Afghanistan Bombings Kill 23 People, Wound Dozens in Single Day

  • Taliban militants claim responsibility for Kabul suicide blast
  • Talks between government, Taliban are expected in coming week

At least 23 Afghan civilians and soldiers were killed and dozens of others were hurt in two suicide bomb attacks on Saturday, less than a week before expected peace talks between the country’s officials and the Taliban militant movement.

A suicide bomber blew up his explosives-laden vest Saturday afternoon near the headquarters of Afghanistan’s Defense Ministry in Kabul, killing 12 people and injuring eight others, according to the capital city’s police spokesman, Basir Mujahed. In a tweet by Taliban spokesman Zabihullah Mujahed that couldn’t be verified, the group said 23 military officers died and 29 others were wounded in the incident. A separate attack early Saturday in Asadabad, the capital of Kunar province, killed 11 civilians and hurt 40 other people, the Afghan Interior Ministry said in an e-mailed statement.

The two attacks come amid preparations for possible negotiations in Pakistan between Afghanistan’s government and the Taliban-led armed opposition aimed at achieving a political resolution to the decade-long war. Representatives of Afghanistan, Pakistan, China and the U.S. have officially invited the Taliban to attend the face-to-face talks, expected to be held next week in Islamabad.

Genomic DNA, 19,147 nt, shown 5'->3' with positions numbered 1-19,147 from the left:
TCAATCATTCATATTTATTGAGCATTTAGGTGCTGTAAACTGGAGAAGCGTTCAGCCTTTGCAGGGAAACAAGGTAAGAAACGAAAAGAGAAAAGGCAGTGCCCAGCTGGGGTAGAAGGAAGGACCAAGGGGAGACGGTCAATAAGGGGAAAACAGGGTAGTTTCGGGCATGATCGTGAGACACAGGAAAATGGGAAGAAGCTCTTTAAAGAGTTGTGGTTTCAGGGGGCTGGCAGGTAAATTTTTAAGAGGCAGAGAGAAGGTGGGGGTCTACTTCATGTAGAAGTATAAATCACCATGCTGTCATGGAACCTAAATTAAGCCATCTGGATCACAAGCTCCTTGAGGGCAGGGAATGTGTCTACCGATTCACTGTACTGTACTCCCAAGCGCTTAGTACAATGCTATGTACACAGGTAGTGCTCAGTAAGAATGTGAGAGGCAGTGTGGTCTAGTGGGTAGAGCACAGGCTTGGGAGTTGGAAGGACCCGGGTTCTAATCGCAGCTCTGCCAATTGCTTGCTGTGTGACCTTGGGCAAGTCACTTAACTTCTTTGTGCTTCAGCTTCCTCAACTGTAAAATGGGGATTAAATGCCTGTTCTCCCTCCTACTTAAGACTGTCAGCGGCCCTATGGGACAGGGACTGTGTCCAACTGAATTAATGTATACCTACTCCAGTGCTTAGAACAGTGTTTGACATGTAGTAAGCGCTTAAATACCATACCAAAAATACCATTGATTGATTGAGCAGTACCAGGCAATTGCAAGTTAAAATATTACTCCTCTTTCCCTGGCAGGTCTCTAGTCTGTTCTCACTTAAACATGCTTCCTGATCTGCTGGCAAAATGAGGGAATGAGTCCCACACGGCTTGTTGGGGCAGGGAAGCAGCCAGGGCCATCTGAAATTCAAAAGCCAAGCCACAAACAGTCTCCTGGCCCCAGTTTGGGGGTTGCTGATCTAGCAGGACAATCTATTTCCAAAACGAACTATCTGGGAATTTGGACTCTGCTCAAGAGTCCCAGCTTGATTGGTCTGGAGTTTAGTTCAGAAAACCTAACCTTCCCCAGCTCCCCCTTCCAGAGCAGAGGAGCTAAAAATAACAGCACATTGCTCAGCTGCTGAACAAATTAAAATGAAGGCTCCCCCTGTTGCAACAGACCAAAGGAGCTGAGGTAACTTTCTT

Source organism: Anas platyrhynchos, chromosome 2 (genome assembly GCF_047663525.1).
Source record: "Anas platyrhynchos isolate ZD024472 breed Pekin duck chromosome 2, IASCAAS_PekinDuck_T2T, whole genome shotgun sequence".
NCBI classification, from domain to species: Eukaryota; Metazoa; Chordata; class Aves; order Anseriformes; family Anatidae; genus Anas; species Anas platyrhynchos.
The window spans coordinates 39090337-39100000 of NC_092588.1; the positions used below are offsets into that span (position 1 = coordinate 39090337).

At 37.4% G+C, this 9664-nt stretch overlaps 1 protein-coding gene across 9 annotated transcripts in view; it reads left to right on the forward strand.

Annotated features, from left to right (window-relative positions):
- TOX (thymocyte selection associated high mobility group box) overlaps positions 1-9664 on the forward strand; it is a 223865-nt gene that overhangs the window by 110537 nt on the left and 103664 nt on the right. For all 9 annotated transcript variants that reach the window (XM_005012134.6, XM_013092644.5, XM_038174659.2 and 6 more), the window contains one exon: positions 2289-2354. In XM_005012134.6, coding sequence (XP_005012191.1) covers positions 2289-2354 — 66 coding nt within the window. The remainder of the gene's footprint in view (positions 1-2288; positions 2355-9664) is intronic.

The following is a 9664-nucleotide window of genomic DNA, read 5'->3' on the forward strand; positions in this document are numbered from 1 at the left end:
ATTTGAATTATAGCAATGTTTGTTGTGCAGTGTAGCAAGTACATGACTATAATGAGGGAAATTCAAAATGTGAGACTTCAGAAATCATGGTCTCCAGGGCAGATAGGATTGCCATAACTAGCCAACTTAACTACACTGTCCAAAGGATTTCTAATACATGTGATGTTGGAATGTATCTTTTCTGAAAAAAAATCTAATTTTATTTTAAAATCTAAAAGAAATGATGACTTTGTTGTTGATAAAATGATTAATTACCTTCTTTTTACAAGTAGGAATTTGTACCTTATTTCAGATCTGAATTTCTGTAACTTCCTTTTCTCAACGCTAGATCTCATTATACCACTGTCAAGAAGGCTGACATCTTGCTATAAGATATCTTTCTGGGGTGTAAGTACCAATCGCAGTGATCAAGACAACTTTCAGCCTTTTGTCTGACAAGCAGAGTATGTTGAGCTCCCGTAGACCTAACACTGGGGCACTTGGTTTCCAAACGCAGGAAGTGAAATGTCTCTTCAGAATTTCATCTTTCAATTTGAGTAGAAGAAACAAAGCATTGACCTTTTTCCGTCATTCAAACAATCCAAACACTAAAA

Taliban leaders have yet to say whether they’ll attend. They had earlier set some conditions such as the full withdrawal of foreign troops from war-torn Afghanistan and the group’s removal from a United Nations blacklist. Officials in President Ashraf Ghani’s administration have repeatedly rejected the demands.

Civilian casualties from fighting in Afghanistan rose 4 percent in 2015 to 3,545 dead and 7,457 people injured, the UN said two weeks ago, the highest since figures started being compiled in 2009. Civilian deaths totaled 21,323 in the 2009-2015 period, while 37,413 people were hurt, according to the report from the UN Assistance Mission in Afghanistan. The Taliban and other anti-government elements caused 62 percent of the casualties, with the remainder attributed to government or coalition forces and unexploded ordnance remnants of war, the report said.

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